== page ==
Looking for a month by month lawn care calendar? Lawn Phix created this specialized lawn care calendar and schedule for cool-season grasses – located in the Northeast (Zone 6b) in New England. Quickly check your lawn care tasks for each month of the season in this monthly guide to a healthy, thick green turf.
March Lawn Care
- The first day of spring is March 20, 2021
- Cleaning up is the main goal this month. Remove all branches, sticks, twigs, acorns and/or pine cones from the grass
- Assess the lawn and look for troubled areas including snow mold
- Pick up all other debris such as leaves that may have stuck remained over winter. A leaf blower is a good idea
- Get your mower ready. Sharpen your blades. I love the Gator G3 mulching blade by Oregon
- Get a soil test done so you know what your dirt needs heading into the season
- Early spring lawn care: Lightly rake the grass. This is going to help with airflow and circulation, and allow the blades of grass to stand up, exposing more blade surface to the sunlight
- Use a pre-emergent herbicides before soil temps hit 55 degrees. When forsythia start blooming, the crabgrass seeds are germinating. Stay ahead here
- If you didn’t winterize your lawn from the previous fall/winter, and didn’t add a late season fertilizer, apply a spring fertilizer application.
- Consider adding humic acids and micro nutrient to begin activating the soil microbes. Kelp4Less ExtremeBlend or Green lawn & Turf.
- Lime here if needed (see: soil test)
- 4 Step Plan users: Your Step 1 begins now
- Detailed Spring Lawn Care Tips
- Mow tall and frequently. Recycle, or mulch your clippings back into the grass. Don’t bag unless the clippings are too long – in which case you need to mow taller and/or more frequently. Looking for 3″ blades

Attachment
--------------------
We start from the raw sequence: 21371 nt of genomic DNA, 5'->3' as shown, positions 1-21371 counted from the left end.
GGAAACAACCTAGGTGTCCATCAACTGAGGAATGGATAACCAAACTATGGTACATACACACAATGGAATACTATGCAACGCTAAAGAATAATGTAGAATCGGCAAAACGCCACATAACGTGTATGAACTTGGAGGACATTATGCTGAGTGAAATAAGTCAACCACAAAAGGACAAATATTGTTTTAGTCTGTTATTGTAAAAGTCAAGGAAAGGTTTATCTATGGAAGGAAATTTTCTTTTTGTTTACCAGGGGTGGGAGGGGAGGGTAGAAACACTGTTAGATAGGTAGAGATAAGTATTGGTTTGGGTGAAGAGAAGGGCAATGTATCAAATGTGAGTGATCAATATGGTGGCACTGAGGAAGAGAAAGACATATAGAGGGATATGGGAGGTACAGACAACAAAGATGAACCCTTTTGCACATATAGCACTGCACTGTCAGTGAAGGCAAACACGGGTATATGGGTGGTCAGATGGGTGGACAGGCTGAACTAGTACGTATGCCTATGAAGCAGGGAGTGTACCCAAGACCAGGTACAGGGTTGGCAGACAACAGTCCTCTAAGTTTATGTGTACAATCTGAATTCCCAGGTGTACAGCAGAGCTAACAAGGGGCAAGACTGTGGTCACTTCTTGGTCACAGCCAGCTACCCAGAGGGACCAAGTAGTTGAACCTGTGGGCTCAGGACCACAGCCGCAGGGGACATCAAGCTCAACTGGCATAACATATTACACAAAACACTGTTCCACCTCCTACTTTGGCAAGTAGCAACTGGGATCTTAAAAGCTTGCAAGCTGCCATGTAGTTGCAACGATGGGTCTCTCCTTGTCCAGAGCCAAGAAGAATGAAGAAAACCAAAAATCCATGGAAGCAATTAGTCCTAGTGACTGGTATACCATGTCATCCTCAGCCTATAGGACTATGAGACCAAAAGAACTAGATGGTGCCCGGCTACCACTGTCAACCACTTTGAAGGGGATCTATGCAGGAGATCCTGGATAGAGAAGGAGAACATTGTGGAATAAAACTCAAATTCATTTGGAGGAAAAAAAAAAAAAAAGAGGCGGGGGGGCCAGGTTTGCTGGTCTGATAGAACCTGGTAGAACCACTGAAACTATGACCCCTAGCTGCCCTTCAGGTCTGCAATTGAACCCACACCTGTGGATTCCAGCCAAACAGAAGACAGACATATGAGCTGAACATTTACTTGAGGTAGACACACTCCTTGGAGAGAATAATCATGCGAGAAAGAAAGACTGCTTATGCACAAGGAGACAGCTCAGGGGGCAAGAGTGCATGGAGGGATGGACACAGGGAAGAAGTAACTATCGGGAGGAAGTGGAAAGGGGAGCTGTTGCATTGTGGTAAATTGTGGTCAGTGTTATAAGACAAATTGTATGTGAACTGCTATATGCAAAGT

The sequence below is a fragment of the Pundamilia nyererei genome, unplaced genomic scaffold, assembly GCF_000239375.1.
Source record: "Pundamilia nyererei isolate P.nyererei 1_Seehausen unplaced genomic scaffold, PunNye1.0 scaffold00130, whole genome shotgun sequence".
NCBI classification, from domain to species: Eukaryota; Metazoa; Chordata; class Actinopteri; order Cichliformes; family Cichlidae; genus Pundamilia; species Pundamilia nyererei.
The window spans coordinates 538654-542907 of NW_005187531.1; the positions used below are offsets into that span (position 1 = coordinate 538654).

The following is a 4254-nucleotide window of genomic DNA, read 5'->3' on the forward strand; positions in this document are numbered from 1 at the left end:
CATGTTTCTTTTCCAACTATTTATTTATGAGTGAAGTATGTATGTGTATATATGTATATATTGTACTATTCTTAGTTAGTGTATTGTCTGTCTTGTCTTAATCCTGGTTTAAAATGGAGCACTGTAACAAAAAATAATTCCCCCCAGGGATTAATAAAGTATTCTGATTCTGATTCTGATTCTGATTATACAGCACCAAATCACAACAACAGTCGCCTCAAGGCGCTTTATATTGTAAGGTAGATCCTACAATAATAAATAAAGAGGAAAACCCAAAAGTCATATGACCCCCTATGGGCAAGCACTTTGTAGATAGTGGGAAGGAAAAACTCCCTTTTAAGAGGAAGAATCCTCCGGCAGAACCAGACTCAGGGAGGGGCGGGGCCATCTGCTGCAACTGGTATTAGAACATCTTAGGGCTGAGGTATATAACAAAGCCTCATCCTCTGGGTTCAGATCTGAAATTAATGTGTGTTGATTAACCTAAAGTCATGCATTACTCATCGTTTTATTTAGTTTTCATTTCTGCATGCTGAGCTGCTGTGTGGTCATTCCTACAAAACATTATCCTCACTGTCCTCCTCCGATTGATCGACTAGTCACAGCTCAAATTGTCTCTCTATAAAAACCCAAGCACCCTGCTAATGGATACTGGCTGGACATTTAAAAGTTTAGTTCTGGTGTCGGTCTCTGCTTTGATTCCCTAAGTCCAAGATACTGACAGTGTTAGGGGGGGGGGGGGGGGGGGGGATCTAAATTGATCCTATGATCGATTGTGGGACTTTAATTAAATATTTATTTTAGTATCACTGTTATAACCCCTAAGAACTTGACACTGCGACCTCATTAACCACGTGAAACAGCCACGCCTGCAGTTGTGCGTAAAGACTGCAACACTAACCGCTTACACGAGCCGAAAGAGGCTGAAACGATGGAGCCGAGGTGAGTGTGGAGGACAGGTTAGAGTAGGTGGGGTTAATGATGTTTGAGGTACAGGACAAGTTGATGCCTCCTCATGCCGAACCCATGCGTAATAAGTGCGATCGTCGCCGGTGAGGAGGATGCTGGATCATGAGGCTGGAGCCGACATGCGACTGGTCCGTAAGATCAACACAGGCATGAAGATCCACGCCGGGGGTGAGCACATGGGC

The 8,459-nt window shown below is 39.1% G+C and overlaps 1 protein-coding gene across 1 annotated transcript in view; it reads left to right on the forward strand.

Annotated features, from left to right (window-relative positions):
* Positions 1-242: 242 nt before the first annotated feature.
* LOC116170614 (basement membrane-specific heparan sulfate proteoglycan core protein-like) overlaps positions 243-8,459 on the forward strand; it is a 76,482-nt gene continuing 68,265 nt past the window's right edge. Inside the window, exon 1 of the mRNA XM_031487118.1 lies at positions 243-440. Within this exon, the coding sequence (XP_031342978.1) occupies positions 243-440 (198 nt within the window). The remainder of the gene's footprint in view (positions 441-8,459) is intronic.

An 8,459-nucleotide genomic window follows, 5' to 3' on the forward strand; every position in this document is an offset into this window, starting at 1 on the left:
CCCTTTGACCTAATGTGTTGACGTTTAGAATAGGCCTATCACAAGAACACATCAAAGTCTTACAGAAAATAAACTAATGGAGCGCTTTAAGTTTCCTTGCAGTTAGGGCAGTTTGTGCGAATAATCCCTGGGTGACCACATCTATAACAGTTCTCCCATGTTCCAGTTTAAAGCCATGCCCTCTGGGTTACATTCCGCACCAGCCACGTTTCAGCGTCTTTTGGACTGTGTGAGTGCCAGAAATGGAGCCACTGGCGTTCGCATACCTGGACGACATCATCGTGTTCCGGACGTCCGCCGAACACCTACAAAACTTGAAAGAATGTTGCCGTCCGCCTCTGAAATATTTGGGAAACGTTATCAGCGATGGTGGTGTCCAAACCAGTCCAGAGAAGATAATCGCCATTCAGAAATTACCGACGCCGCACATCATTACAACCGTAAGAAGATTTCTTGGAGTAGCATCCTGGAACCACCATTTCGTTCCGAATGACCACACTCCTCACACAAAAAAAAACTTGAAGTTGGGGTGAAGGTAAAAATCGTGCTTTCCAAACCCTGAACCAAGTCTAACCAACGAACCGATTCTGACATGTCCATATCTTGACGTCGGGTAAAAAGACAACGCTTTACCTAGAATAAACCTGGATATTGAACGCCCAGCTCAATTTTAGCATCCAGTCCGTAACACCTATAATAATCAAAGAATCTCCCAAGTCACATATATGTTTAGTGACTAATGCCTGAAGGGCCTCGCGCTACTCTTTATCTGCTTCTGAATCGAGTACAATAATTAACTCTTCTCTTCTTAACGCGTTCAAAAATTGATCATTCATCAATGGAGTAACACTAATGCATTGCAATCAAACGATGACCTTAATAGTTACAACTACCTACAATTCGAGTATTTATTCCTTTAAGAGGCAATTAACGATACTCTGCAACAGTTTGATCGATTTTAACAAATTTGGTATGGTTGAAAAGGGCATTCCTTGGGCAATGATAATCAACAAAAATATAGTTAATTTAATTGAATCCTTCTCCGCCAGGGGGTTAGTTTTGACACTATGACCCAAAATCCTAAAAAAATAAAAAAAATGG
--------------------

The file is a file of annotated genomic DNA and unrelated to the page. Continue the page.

- Continue to address soil test. Add a starter fertilizer now as soil temps hit 60 degrees and the turf really begins to grow
- Apply a second application of pre-emergent, this time using Dithiopyr. It also has post emergent qualities that will help kill crabgrass and dandelions
- Begin to spot spray and kill weeds. For a detailed post about weed control, read How To Get Rid of and Control Weeds in Your Lawn
- Understand N counts by using our Nitrogen Calculator
- Begin your fungicide preventative treatments now
- The first day of summer is June 21, 2021
- Begin your irrigation. Aim for 1″-1.5″ of water per week – including natural rain water. Water deeply but infrequently: 2-3 times per week at the most, preferably between 4-9 a.m.
- Grub Control & Treatment: If there’s a history of grubs or sod webworms, add a prevention (imidacloprid). To kill grubs within 48 hours, use an insecticide like Dylox.
- Fungus, such as brown patch, can also start now. Ideal climates are hot and humid. 2018 had lots of rain and hot humid overnight temps which was ideal for brown spot etc. An application of Heritage G can preventative and control turfgrass diseases for up to 28 days (also see products from May above)
- Raise mower height to ~3.5″ (depending on grass type)
- Spot-spray broadleaf weeds in earlier mornings or later evenings when air temperatures are under 85 degrees
- High heat and low rainfalls may lead to dormant grasses
- Irrigate as long as your town allows. Aiming for 1.5″ of weekly watering
- Keep an eye out for lawn diseases and fungus – especially as humidity rises
- Apply curative rates of fungicides
- Watch for grubs and other lawn insects
- Fertilize with slow release nitrogen fertilizer and organic lawn products
- Summer Survival (Potash , Humic Acid, Sea Kelp) is a great option
- Never fertilize dormant turf